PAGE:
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The Ventilatory Strategy to Minimize Expiratory Flow Rate in Ventilated Patients with Chronic Obstructive Pulmonary Disease

Authors Tsuboi N, Tsuboi K, Nosaka N, Nishimura N, Nakagawa S

Received 8 December 2020

Accepted for publication 25 January 2021

Published 12 February 2021 Volume 2021:16 Pages 301—304


Checked for plagiarism Yes

Review by Single anonymous peer review

Peer reviewer comments 2

Editor who approved publication: Dr Richard Russell

Norihiko Tsuboi,1 Kaoru Tsuboi,1 Nobuyuki Nosaka,1,2 Nao Nishimura,1 Satoshi Nakagawa1

1Critical Care Medicine, National Center for Child Health and Development, Tokyo, Japan; 2Department of Intensive Care Medicine, Tokyo Medical and Dental University, Tokyo, Japan

Correspondence: Norihiko Tsuboi
Critical Care Medicine, National Center for Child Health and Development, 2-10-1 Okura, Setagaya-ku, Tokyo, 157-8535, Japan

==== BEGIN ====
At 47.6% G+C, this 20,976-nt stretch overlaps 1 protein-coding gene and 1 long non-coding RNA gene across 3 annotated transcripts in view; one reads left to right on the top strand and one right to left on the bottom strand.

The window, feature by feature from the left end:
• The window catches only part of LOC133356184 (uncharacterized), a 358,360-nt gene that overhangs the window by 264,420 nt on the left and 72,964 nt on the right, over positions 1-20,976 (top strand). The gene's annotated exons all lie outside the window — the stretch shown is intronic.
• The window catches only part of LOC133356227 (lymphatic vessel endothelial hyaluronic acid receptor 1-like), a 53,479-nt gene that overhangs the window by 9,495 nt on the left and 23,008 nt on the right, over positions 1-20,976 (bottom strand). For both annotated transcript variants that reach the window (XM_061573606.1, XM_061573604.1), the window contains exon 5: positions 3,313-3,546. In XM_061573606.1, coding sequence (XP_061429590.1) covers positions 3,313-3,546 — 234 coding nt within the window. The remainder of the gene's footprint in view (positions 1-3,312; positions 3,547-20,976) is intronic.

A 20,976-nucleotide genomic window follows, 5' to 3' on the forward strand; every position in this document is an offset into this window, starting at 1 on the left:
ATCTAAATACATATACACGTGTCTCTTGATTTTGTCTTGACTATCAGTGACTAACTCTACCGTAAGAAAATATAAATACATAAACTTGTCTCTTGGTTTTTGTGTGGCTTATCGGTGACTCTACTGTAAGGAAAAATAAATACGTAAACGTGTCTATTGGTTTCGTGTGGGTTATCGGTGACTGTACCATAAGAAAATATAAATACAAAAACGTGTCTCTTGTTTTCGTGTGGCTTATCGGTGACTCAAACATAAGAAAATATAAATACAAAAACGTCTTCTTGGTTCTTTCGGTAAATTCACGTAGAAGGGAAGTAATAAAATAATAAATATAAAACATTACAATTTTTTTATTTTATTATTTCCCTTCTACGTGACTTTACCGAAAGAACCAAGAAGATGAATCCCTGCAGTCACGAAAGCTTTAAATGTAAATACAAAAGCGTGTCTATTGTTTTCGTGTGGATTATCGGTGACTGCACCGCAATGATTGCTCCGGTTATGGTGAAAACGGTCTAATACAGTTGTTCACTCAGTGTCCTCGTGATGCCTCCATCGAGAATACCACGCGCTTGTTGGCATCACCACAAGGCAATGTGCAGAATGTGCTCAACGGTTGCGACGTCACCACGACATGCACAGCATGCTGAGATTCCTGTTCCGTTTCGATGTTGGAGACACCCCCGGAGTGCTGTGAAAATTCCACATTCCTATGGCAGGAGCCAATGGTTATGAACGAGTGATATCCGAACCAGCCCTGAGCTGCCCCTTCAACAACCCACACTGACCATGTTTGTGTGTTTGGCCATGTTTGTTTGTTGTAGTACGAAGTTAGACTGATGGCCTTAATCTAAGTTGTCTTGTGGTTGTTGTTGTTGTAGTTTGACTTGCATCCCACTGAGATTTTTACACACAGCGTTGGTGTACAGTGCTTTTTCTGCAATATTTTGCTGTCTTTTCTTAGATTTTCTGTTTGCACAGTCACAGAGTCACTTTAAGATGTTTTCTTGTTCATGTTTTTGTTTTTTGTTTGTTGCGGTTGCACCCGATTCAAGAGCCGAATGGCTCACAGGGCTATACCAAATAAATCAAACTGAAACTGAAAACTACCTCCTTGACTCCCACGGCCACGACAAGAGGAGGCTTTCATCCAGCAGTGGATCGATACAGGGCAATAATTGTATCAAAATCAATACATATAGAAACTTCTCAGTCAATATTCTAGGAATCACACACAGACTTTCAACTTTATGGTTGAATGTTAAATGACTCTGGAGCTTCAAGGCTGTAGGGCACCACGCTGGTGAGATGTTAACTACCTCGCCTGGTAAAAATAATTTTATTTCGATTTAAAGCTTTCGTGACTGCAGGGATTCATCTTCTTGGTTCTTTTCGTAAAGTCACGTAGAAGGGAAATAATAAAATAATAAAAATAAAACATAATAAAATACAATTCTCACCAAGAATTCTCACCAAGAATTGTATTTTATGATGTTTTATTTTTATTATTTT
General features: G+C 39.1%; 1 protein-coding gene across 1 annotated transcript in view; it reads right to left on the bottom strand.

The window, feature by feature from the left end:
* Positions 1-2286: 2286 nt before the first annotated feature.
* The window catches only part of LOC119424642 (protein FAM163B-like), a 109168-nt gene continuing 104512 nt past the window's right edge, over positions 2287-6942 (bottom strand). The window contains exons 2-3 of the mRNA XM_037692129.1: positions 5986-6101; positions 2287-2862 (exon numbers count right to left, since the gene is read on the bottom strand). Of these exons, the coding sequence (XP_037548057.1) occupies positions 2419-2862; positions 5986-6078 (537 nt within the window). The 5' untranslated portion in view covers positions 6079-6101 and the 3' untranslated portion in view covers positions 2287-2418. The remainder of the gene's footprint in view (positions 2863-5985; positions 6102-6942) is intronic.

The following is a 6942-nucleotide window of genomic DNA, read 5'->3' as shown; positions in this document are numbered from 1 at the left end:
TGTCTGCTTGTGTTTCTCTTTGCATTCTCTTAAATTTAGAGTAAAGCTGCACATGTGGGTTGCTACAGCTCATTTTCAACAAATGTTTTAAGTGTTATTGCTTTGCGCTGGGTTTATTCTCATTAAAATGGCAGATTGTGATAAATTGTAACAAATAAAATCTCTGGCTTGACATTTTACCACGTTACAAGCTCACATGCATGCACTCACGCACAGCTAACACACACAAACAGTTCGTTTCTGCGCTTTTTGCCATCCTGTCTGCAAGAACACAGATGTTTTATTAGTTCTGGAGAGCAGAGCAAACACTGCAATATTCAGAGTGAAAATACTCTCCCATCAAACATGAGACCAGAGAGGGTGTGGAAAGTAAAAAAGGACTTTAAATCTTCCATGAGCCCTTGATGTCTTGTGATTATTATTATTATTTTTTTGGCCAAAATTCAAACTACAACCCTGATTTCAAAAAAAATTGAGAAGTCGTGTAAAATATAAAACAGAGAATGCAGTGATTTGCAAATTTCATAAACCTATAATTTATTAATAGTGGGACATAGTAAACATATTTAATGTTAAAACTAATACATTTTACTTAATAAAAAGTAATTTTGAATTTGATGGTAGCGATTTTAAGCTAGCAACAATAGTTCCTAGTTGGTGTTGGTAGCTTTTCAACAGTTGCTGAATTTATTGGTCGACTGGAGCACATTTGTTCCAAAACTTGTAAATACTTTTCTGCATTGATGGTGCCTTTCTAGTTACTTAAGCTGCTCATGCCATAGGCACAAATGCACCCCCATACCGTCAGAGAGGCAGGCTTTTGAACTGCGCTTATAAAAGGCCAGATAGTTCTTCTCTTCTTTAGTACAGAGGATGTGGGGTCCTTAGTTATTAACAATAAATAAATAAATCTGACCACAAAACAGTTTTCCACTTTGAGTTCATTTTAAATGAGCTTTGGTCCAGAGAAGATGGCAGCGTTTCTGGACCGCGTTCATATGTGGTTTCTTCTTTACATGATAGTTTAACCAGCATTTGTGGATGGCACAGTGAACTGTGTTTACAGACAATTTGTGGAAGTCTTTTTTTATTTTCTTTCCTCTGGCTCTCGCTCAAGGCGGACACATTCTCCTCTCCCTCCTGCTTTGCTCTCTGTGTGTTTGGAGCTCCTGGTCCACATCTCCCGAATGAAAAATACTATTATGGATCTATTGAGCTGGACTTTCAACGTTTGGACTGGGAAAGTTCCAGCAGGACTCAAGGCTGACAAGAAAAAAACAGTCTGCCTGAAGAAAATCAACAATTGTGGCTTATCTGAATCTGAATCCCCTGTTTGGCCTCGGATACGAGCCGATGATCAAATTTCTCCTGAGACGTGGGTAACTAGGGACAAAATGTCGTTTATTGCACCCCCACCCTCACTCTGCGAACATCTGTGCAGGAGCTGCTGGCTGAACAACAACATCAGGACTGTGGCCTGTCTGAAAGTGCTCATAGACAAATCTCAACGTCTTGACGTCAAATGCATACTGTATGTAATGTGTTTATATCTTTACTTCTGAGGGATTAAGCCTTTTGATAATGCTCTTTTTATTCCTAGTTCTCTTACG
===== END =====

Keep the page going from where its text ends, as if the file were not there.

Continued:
Tel +81-334160181
Fax +81-224162222

Abstract: Although the pathophysiology of chronic obstructive pulmonary disease (COPD) is multifactorial, central airway collapse is reported to have a great impact on symptom severity. In COPD patients, positive pressure formed by hyperinflated lungs compressing the tracheal wall and negative changes in intratracheal static pressure due to rapid expiratory flow velocity at the beginning of expiration collapse the trachea. This phenomenon can be explained by fluid dynamics theory. Our hypothesis is that ventilatory strategy focusing on minimization of expiratory flow rate may be advantageous for patients receiving mechanical ventilation for COPD. If appropriate counter pressure could be applied on exhalation, patients may be able to exhale slowly with reduced expiratory flow rates which may prevent negative changes of the intratracheal static pressure. We devised a new conceptual ventilation mode “minimized expiratory flow rate ventilation (MExV)” which applies regulated counter pressure on exhalation. The conceptual waveforms of “minimized expiratory flow rate ventilation” including flow rate, volume, and airway pressure are shown, compared with typical waveforms of the conventional ventilation modes.

Keywords: COPD, tracheomalacia, fluid dynamics, minimized expiratory flow rate ventilation, flow-controlled ventilation

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